wonder if Cuba will seem as foreign as this.
XVI administered communion just ten days later. Six people
Even on the airplane, I start to sense the differences. I see the
to Havana’s version of the Sears tower; needless to say it was
man on my left is reading a newspaper in Spanish. I hear the
bit shorter. Once at the top, we all marveled at the view. All of
pilot announce that Cuba does not observe Daylight Saving
Havana could be seen, including the ocean, and several places
Time. I notice the entire flight crew is attractive Cuban men,
throughout the city we had already visited or planned to in
and when they offer me a beverage, there are only three
the days to come. It was breathtaking.
choices: kola, límon, and naranja, known as “los refrescos
at a time entered into the rickety elevator that then took us up
nacionales”. The evidence is everywhere.
Amanda Zeidner ’14
The coastline comes into sight, and the contrast between
Miami and my destination is even more apparent. The
white, worn-down buildings of Havana quickly give way to an agricultural countryside of earthy browns and rich reds, a big change from the artificial green and blue of golf courses and pools that stretch out from Miami.
rt is everywhere in Havana. From the revolutionary billboards proclaiming the dominance of socialism and the demise of the United States to the amaz-
ing sculptures of Che Guevara, Fidel Castro, and Jose Martí in la Plaza de la Revolución, art is an essential part of Cuban culture. El Museo Nacional de Bellas Artes, the national art museum, reminded me of the Walker. As one of the few stu-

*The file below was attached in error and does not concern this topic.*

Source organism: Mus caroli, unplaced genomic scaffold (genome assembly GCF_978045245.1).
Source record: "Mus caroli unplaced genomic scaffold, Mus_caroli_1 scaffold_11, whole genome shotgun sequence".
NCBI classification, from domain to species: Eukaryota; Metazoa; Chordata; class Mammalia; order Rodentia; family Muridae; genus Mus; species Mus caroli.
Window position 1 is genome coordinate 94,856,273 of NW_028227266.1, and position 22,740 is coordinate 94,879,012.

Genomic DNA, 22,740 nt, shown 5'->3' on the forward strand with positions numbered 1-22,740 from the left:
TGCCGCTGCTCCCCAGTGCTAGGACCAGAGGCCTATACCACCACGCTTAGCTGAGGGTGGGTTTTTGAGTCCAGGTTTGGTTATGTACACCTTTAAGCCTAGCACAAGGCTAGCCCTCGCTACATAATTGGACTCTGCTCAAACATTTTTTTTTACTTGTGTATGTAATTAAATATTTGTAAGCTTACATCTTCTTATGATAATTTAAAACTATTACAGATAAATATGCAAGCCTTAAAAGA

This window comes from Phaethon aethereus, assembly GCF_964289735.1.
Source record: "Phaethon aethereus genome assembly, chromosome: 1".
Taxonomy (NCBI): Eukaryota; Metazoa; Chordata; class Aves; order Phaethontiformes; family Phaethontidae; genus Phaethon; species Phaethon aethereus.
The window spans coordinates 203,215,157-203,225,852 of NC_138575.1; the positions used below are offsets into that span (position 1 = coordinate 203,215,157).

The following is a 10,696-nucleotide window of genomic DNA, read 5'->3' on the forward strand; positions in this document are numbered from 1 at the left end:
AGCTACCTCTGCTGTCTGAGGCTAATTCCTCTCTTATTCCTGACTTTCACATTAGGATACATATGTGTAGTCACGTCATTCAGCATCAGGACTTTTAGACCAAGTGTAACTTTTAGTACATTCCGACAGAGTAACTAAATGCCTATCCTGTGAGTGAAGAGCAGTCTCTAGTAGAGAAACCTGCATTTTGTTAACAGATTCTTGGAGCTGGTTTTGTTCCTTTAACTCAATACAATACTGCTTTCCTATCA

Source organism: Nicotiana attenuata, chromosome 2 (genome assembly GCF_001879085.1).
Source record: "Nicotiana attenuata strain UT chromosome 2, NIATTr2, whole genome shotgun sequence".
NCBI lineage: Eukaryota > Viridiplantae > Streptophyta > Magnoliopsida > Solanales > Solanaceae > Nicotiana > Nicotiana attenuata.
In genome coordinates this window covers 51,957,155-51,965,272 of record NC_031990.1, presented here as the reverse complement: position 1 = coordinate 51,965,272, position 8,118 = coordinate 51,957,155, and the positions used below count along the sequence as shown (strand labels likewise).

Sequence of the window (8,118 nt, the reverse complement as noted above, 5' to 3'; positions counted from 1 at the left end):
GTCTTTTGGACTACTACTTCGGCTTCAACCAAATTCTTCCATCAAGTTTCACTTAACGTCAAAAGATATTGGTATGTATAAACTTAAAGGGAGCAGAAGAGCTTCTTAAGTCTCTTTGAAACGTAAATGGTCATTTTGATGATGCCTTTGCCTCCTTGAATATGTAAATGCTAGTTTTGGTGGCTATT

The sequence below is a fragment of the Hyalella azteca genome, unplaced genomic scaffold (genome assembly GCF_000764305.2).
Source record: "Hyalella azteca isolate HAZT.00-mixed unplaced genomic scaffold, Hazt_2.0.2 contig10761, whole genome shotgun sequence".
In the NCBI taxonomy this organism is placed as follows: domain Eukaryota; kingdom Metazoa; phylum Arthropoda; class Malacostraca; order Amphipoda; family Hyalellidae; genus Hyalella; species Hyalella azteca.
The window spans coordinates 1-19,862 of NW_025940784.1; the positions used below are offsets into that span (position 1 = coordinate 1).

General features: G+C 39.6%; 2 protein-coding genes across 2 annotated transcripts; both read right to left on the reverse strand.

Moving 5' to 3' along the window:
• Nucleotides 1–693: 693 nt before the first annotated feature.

Farmers are burning the remnants of the ongoing sugar cane
dents who actually spent time enjoying the art, I was struck
harvest to return nutrients to the earth, dotting el paisaje
by how similar modern Cuban art is to modern American
with plumes of smoke.
art, even though the two countries have been sealed off
It seems as if I’ve gone back 50 years in 50 minutes. We start to descend; the faces and conversations of passengers become increasingly animated. The excitement—to return to the homeland, to see family, to reconnect—is palpable. The moment the plane touches down, a riotous burst of applause, whistles, and shouts erupt from everyone around me. An overly eager man jumps to his feet as soon as the plane stopped moving, but he reluctantly takes a seat when a handsome flight attendant yells “Oye, muchacho! Sientete!” In a few minutes we’re at the gate of Havana’s bright orange and blue José Marti Airport. “Ahora,” says the pilot. We stand, grab our bags, and step into the blinding
from each other for 50 years. Havana is an architecturally amazing city. With architecture dating back to colonial times and extending to modern day, the architecture is incredibly diverse. Old Havana, the former center of the city, is a UNESCO World Heritage Site because of its architectural and historical beauty. Some of my favorite buildings in Havana included the Capitol, built in the 1920s to exactly half the scale of the United States Capitol (except for the sculpture on the top, which our tour guide Viviana was quick to point out), the seventeenth-century cathedral in la Plaza de la Catedral, a beautiful, double spired building, is reminiscent of European churches (I spent the whole trip pining to go inside, but we never made it in), and the UNESCO World
TODAY AT BRECK
Heritage Site of Trinidad, a preserved colonial town that hasn’t